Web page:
"Finding the purpose in bureau civil investigative demands" by Aaron C. Mahler and Daniel Cheriyan (Bloomberg BNA)
Bloomberg BNAAaron C. Mahler, Daniel Cheriyan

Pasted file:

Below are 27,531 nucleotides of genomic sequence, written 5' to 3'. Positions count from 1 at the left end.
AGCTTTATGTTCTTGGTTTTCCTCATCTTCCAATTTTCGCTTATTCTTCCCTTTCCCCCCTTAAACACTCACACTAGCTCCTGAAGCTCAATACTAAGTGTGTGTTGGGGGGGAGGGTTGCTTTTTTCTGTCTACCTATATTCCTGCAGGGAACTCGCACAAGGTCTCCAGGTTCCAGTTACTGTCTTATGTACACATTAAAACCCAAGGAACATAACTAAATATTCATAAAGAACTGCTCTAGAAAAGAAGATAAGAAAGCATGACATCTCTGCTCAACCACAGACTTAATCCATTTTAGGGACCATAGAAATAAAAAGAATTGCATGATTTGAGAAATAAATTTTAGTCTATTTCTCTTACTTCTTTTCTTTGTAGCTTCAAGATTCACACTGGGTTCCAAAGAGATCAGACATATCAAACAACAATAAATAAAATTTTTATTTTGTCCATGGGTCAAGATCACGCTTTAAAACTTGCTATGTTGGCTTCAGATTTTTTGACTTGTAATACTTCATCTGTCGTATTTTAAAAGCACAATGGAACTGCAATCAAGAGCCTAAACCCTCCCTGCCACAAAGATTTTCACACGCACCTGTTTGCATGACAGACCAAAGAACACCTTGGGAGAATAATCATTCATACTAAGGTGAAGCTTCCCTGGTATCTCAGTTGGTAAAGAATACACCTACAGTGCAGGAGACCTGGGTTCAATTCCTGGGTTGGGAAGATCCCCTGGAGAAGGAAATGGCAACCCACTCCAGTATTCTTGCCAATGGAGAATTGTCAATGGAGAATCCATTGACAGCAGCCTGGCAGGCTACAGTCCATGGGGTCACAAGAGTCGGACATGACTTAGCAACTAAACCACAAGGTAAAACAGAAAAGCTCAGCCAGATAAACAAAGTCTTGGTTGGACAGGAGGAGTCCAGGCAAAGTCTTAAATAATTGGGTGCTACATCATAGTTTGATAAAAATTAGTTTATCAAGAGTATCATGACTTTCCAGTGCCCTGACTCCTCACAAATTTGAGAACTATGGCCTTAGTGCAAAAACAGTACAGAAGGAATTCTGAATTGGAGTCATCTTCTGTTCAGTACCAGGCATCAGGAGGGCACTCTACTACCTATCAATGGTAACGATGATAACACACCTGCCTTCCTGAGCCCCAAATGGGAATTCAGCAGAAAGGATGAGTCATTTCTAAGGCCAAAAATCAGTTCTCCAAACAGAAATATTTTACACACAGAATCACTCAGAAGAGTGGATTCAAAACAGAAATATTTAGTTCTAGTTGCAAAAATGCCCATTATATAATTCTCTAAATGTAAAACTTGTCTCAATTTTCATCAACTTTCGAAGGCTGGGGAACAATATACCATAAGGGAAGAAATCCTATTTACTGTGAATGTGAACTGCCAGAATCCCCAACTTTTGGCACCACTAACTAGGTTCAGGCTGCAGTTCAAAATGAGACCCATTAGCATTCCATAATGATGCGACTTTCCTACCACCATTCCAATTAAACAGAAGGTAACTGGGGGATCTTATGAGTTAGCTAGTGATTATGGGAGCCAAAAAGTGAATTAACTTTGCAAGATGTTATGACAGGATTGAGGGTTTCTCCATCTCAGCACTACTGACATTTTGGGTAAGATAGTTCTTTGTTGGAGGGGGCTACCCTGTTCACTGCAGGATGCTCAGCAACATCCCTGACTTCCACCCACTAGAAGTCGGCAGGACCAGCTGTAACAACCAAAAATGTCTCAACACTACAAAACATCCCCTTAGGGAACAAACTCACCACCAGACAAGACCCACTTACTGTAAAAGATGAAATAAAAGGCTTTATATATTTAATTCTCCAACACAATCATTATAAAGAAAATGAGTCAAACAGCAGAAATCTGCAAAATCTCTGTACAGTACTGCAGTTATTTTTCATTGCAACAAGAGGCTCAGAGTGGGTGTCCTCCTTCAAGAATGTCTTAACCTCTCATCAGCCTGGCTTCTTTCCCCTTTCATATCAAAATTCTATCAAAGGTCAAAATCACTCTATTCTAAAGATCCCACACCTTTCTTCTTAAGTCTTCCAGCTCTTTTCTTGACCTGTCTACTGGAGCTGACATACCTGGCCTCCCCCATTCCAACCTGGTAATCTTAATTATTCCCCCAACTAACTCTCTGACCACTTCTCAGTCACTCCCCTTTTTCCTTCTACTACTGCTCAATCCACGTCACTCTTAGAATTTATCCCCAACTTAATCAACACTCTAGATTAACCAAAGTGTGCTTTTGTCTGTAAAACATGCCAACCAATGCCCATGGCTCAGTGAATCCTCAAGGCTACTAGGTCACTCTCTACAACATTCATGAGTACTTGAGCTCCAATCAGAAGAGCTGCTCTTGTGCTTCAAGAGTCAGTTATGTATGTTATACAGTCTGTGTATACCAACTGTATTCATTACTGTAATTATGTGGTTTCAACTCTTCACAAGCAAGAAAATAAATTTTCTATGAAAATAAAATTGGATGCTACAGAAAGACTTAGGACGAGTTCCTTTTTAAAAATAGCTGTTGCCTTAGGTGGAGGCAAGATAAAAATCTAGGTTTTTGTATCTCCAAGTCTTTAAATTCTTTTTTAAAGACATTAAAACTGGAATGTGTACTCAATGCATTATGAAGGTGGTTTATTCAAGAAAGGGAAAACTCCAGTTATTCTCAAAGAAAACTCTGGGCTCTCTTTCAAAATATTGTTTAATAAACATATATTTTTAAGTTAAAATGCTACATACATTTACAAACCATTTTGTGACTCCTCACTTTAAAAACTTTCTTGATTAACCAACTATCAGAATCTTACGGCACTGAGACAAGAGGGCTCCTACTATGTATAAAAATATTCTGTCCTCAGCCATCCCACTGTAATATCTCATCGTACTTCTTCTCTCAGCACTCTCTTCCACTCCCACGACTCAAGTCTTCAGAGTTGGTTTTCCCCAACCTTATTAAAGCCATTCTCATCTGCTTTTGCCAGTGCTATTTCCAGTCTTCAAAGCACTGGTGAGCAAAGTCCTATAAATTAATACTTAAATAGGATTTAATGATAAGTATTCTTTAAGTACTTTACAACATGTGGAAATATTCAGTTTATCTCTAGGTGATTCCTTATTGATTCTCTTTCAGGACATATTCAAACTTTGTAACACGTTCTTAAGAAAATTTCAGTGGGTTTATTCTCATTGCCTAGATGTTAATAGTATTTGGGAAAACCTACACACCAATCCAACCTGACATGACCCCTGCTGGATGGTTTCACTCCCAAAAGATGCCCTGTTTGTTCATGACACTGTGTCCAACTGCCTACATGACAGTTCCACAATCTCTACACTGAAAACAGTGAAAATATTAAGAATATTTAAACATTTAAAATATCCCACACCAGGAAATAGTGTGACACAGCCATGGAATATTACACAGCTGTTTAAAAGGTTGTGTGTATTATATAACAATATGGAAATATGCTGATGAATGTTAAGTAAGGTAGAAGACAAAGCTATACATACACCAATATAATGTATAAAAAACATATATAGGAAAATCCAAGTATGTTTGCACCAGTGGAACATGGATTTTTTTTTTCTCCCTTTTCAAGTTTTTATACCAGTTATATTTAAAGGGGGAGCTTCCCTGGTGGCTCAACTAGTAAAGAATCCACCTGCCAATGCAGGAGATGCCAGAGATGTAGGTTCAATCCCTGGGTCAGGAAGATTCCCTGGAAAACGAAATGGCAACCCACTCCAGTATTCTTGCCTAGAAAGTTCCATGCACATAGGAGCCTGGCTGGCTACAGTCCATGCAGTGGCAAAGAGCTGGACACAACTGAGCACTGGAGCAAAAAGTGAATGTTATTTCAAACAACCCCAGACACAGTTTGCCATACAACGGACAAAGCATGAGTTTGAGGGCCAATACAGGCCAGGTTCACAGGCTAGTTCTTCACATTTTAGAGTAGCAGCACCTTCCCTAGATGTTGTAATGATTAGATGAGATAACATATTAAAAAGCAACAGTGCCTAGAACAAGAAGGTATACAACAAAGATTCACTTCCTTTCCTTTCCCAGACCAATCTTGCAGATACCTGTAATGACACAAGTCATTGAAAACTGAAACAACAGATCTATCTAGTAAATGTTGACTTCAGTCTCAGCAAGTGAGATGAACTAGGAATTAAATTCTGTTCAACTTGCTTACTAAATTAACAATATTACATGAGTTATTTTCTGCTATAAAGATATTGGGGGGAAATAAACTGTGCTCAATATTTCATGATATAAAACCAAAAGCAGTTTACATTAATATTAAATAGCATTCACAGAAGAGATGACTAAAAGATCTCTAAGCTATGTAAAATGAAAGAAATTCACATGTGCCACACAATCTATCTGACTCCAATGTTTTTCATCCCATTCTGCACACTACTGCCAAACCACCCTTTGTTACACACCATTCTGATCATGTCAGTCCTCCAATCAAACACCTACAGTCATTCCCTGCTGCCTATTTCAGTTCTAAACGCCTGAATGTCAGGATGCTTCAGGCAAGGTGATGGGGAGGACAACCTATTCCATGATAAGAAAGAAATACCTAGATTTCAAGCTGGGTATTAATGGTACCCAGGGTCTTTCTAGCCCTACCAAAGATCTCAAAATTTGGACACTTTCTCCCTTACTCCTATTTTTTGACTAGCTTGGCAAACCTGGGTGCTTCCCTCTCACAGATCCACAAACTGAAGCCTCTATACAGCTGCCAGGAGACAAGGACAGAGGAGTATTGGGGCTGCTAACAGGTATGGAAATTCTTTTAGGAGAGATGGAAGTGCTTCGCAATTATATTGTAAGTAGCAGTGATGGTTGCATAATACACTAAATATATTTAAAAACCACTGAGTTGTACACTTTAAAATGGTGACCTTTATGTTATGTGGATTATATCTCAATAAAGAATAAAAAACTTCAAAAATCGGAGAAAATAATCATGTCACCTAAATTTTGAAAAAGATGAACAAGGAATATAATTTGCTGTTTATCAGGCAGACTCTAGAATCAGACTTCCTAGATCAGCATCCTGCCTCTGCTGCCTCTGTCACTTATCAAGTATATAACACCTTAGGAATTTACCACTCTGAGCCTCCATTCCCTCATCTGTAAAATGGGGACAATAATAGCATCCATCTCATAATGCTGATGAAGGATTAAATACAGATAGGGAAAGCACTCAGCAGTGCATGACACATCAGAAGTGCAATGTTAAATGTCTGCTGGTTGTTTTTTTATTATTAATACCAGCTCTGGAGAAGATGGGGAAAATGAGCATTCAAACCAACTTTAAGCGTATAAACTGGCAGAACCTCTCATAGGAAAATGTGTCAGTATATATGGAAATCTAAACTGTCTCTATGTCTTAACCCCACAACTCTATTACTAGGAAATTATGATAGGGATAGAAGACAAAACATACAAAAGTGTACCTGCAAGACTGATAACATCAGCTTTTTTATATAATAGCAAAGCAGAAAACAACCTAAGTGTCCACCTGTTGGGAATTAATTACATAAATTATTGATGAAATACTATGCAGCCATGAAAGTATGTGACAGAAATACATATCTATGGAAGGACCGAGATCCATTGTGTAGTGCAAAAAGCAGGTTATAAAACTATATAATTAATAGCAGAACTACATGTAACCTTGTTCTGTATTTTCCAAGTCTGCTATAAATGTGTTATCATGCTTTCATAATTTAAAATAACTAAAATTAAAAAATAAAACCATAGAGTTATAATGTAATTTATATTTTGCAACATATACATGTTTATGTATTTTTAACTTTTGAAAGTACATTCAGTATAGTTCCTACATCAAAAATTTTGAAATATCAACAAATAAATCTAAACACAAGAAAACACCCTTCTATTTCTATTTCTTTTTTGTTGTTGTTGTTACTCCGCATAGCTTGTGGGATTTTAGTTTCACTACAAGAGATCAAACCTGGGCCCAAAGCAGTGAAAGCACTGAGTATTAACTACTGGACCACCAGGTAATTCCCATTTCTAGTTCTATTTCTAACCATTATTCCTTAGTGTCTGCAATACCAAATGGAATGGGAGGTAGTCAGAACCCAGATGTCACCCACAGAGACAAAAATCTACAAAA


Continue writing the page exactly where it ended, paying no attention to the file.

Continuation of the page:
“Why me?” It’s a common refrain whenever something bad happens. It’s also one of the first questions companies ask when finding themselves on the receiving end of a civil investigative demand from the Consumer Financial Protection Bureau. The logical place to look should be the notification of purpose that the bureau must include in every CID. However, the typical notification provides little to no factual or legal specificity about the purpose of the investigation. This lack of specificity has elicited administrative challenges to CIDs and lawsuits that have reached three federal courts of appeals. The resulting court decisions offer conflicting guidance on the level of detail required in a notification, and the bureau’s relatively new leadership has maintained the status quo so far.